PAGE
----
Albumin is the most common of the gyrated serum proteins measured here. The best correlation between the fructosamine level and average glucose levels over the previous 10–14 days is found. In a study with 72 participants, Lindsey and colleagues found that weekly fructosamine testing, in addition to HbA1c testing, did not offer a clinical advantage over blood glucose monitoring alone. Clinically, fructosamine is utilized in patients who are known to have a condition that makes HbA1c testing temperamental or to distinguish transient changes in a patient's glucose control [8]. There is less fructosamine information when contrasted with HbA1c information, however numerical connection can be made between fructosamine, HbA1c, and normal glucose values. Fructosamine, HbA1c, and average glucose values were compared in two fascinating studies that were relevant to the idea of personalized medicine and were published by Cohen and colleagues. In these articles, the presence of a glycosylation hole (GG) is characterized as real HbA1c less HbA1c anticipated from fructosamine [9]. A wide GG distribution range was found when HbA1c and fructosamine were measured on the same sample of 153 individuals. A 1% increment in GG was related with a 2.9-overlap expansion in the gamble of nephropathy stage (p = .0014).20 Cohen and relates thusly assessed the expected heritability of GG, taking note of recently referred to prove for hereditary assurance of HbA1c level in solid endlessly twins with diabetes.18,21 Glycosylation hole was all the more firmly corresponded between monozygotic (r = .65) than dizygotic (r = .48) twins, and 69% of populace difference in GG was heritable [10].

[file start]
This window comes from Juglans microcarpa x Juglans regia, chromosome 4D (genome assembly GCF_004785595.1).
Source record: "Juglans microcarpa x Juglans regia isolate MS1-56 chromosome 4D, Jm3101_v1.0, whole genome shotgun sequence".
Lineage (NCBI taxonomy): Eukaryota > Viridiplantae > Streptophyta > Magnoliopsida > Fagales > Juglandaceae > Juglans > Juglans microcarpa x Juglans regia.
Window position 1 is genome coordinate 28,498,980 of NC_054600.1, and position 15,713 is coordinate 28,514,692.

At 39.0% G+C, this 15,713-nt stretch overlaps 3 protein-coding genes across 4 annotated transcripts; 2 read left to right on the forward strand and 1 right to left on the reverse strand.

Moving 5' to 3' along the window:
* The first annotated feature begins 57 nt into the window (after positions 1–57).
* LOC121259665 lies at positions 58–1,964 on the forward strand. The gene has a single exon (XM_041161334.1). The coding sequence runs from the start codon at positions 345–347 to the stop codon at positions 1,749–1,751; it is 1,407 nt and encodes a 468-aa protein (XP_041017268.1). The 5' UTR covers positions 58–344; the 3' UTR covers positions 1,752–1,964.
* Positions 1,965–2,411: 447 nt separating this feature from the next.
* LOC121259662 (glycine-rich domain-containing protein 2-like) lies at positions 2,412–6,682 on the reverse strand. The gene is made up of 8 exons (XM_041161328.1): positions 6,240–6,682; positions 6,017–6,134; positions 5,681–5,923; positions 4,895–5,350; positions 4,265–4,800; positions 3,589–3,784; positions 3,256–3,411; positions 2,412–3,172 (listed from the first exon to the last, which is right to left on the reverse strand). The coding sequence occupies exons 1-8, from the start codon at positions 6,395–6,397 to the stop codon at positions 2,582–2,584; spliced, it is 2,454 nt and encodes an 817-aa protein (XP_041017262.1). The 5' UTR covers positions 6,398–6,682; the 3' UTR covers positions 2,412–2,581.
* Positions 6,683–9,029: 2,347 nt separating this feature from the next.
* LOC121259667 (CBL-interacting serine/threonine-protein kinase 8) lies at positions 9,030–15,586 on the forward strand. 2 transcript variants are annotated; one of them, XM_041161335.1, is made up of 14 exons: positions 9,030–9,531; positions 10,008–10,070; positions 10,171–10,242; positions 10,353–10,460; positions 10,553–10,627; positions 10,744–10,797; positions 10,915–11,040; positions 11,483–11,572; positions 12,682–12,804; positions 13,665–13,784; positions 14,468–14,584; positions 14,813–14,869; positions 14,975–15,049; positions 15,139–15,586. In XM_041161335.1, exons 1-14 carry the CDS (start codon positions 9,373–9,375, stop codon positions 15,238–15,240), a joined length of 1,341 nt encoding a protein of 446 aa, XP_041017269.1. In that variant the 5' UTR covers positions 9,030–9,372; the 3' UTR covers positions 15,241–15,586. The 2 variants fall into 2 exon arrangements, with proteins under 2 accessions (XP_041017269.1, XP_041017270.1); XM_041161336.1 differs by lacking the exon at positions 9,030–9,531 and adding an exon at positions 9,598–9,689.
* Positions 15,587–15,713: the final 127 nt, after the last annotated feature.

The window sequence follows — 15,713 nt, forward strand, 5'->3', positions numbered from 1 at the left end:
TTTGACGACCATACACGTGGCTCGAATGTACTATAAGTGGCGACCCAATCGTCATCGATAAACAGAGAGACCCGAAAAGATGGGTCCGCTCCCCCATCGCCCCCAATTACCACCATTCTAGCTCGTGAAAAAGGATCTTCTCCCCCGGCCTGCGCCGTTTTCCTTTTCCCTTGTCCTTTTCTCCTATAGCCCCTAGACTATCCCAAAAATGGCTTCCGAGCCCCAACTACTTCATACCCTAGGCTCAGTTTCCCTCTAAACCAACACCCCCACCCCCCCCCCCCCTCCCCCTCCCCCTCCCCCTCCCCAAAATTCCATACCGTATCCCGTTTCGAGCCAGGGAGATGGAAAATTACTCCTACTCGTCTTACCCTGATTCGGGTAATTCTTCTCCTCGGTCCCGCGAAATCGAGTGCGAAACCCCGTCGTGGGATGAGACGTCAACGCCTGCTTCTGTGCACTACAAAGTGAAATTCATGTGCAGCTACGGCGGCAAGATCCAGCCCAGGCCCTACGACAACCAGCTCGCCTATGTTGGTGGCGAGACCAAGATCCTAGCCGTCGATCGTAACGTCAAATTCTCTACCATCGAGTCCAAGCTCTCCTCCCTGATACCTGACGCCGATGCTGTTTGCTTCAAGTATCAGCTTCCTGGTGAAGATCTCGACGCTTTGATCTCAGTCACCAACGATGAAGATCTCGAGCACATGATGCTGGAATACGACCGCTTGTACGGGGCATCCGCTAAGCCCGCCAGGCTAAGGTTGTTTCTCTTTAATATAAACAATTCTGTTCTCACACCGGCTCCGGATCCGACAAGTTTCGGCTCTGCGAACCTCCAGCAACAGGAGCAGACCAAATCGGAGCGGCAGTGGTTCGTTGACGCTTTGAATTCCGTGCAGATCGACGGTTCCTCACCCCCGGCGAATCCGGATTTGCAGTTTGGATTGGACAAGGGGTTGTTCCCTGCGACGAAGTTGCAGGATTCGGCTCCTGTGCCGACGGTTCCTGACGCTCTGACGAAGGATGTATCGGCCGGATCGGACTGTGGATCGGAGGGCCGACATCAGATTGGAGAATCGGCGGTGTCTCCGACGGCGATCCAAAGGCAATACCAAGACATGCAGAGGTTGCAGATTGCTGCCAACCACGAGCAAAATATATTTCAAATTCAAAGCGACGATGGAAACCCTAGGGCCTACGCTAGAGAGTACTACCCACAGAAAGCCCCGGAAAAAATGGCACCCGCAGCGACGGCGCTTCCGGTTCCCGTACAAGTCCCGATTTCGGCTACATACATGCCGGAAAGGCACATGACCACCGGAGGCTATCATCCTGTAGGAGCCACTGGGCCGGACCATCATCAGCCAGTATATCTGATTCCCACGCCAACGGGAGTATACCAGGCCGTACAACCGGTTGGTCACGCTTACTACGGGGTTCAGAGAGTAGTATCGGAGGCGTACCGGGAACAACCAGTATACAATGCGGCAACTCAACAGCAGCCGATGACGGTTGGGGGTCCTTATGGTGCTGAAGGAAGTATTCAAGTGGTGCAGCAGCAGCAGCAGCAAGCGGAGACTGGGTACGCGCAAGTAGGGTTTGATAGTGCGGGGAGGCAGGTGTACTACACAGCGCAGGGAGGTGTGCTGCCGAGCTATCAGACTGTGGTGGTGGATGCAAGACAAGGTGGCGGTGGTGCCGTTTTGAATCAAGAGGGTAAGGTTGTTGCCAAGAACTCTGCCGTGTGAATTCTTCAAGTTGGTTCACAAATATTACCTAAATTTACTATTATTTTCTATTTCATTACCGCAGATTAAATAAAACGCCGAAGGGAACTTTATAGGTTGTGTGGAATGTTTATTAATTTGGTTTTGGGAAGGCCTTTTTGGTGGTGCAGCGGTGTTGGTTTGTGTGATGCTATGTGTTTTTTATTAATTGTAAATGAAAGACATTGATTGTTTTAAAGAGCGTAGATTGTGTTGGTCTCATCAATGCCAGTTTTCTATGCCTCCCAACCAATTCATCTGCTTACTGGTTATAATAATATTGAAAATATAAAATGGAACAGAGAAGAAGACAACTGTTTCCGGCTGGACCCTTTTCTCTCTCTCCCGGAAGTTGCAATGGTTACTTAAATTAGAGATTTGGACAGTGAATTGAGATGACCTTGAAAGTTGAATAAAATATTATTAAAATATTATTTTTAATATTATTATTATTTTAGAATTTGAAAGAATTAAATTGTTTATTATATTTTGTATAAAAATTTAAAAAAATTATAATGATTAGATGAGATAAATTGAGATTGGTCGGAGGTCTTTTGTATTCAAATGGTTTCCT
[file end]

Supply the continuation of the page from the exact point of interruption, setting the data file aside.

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Citation: Miranda J (2023) Implications for Personalized Medicine and Circulating Glycaemia Biomarkers in Diabetes treatment. Transl Biomed, Vol. 14 No. 3:115